The Ladner woman convicted in the 2008 impaired driving death of a local four-year-old is taking her case to the country's highest court.
Earlier this month, Carol Berner applied for leave to appeal her conviction at the Supreme Court of Canada.
She is currently appealing her sentence in B.C. Court of Appeal and already had the appeal of her conviction dismissed.
Her lawyer was in B.C. Court of Appeal last Thursday morning asking that the appeal of her two-and-a-half-year jail sentence be adjourned pending the outcome of the Supreme Court decision.
Berner was convicted in July 2010 of impaired driving causing death, impaired driving causing bodily harm, dangerous driving causing death and dangerous driving causing bodily harm in the 2008 crash that killed four-year-old Alexa Middelaer and seriously injured her aunt, Daphne Johanson, in East Ladner.
Alexa and Johanson were feeding a horse in the 4300-block of 64th Street when a car, driven by Berner, plowed into them.
She was convicted and sentenced following a four-week trial in 2010. She has been out on bail for the majority of time since then, pending her appeals.
A new report, which Berner's lawyers plan to use as part of the Supreme Court appeal, suggests that improperly spaced speed bumps may have contributed to the crash.
At trial in 2010, the judge found that Berner was travelling at 91 kilometres per hour when she hit the two speed bumps on 64th Street and lost control of her car. He also found that while she was below the legal limit, Berner was in the "zone of impairment" at the time of the crash.
The engineer's report that will be introduced as new evidence in the appeal was prepared last July and filed as part of the civil case the Middelaer family filed against the Corporation of Delta and others.
In it, engineer H. Allen Swanson said that the two speed humps Berner drove over before the crash were installed in 2001 to slow traffic on busy 64th Street. Swanson said the humps are the proper length and dimensions required to comply with Transportation Association of Canada guidelines.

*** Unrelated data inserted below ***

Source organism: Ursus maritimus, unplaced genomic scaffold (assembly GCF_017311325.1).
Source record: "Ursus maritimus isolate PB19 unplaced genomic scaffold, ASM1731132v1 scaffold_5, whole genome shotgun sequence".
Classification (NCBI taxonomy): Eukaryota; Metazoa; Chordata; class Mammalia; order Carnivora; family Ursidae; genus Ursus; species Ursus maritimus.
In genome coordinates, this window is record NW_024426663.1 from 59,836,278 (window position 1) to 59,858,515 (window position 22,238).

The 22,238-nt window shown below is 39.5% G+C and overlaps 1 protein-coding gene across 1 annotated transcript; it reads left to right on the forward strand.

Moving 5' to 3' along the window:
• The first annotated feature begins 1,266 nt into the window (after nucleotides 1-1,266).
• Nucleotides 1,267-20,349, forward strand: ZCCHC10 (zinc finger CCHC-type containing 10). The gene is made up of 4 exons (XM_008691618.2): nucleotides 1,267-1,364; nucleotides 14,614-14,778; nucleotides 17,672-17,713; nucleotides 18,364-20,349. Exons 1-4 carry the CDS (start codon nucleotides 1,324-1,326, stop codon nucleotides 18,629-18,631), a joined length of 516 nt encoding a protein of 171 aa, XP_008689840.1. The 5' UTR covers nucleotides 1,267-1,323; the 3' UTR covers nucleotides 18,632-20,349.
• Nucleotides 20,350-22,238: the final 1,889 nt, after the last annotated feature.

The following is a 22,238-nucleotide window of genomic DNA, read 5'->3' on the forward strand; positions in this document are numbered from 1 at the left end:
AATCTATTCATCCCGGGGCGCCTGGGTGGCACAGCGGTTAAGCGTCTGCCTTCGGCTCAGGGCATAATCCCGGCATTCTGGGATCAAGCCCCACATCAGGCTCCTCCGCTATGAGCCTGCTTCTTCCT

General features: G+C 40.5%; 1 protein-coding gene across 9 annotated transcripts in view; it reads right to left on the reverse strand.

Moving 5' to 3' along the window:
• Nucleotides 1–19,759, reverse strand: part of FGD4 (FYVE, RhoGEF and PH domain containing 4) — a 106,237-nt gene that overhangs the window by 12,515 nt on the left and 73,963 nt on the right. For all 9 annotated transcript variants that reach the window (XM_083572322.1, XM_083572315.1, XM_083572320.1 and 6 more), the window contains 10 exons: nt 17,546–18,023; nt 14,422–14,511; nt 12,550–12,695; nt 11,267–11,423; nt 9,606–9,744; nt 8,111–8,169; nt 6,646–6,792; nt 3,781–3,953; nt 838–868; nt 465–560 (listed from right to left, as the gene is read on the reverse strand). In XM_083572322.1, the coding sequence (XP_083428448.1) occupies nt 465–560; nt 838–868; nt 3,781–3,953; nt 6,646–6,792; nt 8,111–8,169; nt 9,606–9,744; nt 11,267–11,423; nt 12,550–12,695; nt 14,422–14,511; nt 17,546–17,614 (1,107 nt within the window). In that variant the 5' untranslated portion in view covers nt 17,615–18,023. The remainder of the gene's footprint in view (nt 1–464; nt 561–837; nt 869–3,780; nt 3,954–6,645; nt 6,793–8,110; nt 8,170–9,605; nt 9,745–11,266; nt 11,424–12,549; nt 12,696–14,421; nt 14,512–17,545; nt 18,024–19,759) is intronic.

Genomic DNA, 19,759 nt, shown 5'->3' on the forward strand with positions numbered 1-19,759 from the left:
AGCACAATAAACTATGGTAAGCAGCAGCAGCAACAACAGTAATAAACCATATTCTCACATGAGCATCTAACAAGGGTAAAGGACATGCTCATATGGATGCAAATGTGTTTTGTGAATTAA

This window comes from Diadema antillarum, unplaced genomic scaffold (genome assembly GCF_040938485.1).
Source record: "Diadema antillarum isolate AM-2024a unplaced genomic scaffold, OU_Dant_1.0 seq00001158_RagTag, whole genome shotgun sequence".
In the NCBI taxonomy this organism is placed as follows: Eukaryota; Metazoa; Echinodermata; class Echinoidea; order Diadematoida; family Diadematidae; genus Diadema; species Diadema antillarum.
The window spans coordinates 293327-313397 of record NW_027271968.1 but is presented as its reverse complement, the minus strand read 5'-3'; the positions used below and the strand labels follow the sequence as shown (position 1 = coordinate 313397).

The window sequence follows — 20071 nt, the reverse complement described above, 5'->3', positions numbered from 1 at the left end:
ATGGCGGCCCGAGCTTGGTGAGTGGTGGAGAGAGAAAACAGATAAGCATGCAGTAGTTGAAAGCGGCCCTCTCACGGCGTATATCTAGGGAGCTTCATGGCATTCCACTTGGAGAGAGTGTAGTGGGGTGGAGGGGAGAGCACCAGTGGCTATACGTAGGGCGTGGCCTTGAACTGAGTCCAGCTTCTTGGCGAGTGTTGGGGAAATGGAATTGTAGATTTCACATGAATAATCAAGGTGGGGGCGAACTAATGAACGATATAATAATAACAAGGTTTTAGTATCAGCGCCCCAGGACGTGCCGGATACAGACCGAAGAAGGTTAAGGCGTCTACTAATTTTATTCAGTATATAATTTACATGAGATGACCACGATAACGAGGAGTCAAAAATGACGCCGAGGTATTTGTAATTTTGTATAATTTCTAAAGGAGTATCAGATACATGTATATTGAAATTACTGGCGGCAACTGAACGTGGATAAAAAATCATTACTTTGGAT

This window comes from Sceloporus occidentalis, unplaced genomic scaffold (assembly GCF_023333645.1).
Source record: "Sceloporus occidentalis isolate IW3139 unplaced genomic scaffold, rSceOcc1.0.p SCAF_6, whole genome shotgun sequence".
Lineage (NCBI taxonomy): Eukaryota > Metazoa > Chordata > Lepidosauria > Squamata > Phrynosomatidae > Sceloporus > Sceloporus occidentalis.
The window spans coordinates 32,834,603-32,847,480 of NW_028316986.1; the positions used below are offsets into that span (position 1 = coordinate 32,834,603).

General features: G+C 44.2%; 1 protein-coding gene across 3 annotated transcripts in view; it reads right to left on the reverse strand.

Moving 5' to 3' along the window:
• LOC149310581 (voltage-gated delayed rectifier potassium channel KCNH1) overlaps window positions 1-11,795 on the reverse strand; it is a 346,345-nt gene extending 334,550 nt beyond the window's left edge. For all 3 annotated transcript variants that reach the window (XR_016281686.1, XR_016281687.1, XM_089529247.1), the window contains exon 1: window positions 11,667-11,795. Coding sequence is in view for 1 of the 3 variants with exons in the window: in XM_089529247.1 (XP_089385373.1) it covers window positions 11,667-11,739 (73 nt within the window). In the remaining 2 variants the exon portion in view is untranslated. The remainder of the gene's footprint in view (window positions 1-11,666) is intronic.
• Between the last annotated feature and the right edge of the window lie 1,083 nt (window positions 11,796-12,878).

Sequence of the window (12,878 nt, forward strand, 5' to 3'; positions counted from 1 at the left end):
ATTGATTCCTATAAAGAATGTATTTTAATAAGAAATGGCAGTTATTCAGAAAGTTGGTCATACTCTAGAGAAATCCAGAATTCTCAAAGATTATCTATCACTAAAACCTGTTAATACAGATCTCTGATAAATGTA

However, Swanson said the guidelines state pairs of speed humps should only be used when the desired speed is 30 km/h.
He concluded that the speed humps should have been 125 metres apart instead of 10 metres apart in order to slow vehicles to the desired speed of 50 km/h.
"The use of the two closely spaced speed humps on this 50 km/h urban street may have contributed to the driver's loss of control of the vehicle," Swanson wrote.
Defence lawyer Jason Tarnow called the report a new, important piece of evidence that offers a different explanation of how Berner lost control of her vehicle.
When asked what the new evidence means to the case in light of the trial judge's findings that Berner was speeding and impaired at the time of the crash, Tarnow said, the report must be considered in conjunction with the other evidence presented at trial.
"This could have affected the trial judge's findings and raised a reasonable doubt had it been properly before him," Tarnow said.
The Middelaer family could not be reached for comment.